At least one of the figures in this photograph from the Crystal Bridges Museum of American Art is a sculpture, but how many?
Jim Dine‘s “Walking to Boras” occupies the center of the display space. The pedestal and the four short poles for the ropes to prevent contact assure us that it is an objet d’art, just in case you had any doubt about a seven foot boy in lederhosen. But what about the two figures on the left?
They are so perfectly caught in time, and so gracefully posed in a moment of dynamic equilibrium, and so absolutely isolated in visual space, where they are at once almost together and yet completely separate, and both specific individuals and social types. . . . The composition seems too good to have happened naturally, while it could be the real point of a larger composite grouping. We look for the statue contrasted with the people around it, only to discover that the artist has tricked us into seeing statues as people.
Perhaps in the next millisecond the couple leaned into one another to confer or confide or otherwise get closer together, or perhaps a brief word or glance was enough to break the pause and they vectored off along the paths each was on, going in opposite directions in more ways than one. Or perhaps they are still there, perfectly posed in a moment of aesthetic perfection, but of course inert. But if they have moved on, what about the two figures on the right?
They certainly could qualify at statues, as their all too ordinary clothes and postures echo the sculptures of George Segal. And it would be a good joke, not to mention a moment for genuine reflection, for a museum in the Ozarks to feature its most local visitors as works of art. And what if everyone in the room was a thing, a statue rather than a person passing through the aesthetic space? Would the space become less welcoming or more stimulating? More an occasion for reflection on art and life, or a disturbing walk through an uncanny valley of simulation?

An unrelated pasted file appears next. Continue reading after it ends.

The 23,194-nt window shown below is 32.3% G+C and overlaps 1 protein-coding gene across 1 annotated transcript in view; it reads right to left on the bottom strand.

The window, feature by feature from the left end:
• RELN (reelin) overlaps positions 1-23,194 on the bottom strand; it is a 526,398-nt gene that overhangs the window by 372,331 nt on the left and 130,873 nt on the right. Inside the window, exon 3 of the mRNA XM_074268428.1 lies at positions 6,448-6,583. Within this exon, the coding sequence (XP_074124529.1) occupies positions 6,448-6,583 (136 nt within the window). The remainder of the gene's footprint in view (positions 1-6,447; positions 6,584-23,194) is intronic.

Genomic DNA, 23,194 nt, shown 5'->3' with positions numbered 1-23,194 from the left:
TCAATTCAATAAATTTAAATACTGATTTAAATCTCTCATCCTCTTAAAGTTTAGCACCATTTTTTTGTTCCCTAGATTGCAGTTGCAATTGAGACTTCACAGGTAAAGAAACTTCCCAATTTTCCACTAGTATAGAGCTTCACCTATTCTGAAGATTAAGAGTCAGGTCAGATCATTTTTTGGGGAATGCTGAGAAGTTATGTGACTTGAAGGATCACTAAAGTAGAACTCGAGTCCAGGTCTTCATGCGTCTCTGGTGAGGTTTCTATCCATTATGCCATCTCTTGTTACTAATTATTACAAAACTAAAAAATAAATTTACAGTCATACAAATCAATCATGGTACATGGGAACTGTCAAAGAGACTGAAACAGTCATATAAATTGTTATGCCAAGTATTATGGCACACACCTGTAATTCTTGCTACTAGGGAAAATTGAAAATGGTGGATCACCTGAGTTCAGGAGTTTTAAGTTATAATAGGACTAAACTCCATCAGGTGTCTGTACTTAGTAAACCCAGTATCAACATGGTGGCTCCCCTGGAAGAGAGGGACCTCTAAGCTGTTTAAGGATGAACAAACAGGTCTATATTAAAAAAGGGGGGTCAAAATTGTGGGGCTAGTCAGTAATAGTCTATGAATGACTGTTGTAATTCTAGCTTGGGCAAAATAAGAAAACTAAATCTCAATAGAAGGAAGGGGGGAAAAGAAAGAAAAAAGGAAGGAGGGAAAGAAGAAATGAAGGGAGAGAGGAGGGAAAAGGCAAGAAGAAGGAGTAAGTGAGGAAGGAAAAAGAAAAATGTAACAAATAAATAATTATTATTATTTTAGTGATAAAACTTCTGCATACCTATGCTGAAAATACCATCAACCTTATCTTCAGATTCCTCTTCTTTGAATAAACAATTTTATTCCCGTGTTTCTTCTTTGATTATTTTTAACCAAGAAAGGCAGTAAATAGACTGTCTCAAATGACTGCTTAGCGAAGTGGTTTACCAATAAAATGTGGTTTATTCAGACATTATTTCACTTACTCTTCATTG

Questions such as these are prompted by the photographer’s superb ability to recreate the deep experience of the aesthetic encounter as it is available in any well-designed art museum. Stated more simply, a good museum, like the art it holds, brings the spectator not only to see the artworks as they are, but also to see everything else aesthetically. Nor need there be one definition or purpose for this kind of perception. However it works, the result can be to see more of what is there to be seen, and with more clarity, insight, objectivity, empathy, humor, desire, and respect. We can see how others are at once alien and human, typified and unique, needy and mindful, beautiful and doomed, achingly desirable and hopelessly out of reach, inhabitants of alternate worlds and caught in our shared catastrophe, exposed by the surface of things and forever unknown.
A good museum does that. Photographs can do the same. Photographic space can work like museum space: tuning the senses to see the artistry in ordinary life. Admittedly, “museum” can be a ponderous word, heavily institutional and easily denigrated: “The real art is in the streets, not hanging on museum walls!” But photographic space can seem too small by itself, and the artistry of the photographic encounter is in fact nothing less than entering a dedicated space for seeing anew. And besides, much of the time photography already is in the streets.
The relationship between photography and the fine arts has a rich history, including early modernist avant-garde movements such as surrealism and Dada, use as a muse by major painters such as Francis Bacon and as more than that by photo-realists such as Chuck Close and Cindy Sherman, late modern avant-garde movements such as pop art, and work by contemporary hyperrealists (and keep in mind that all such labels are only partially accurate). The photograph above was taken to accompany a New York Times review of the museum, and it serves that purpose well. It surpasses that assignment, however, to capture something profound about photography itself. Every photo of someone turns them temporarily into a statue. Doing so doesn’t kill them, but it can bring the rest of us to life.
Photograph by Steve Hebert/New York Times.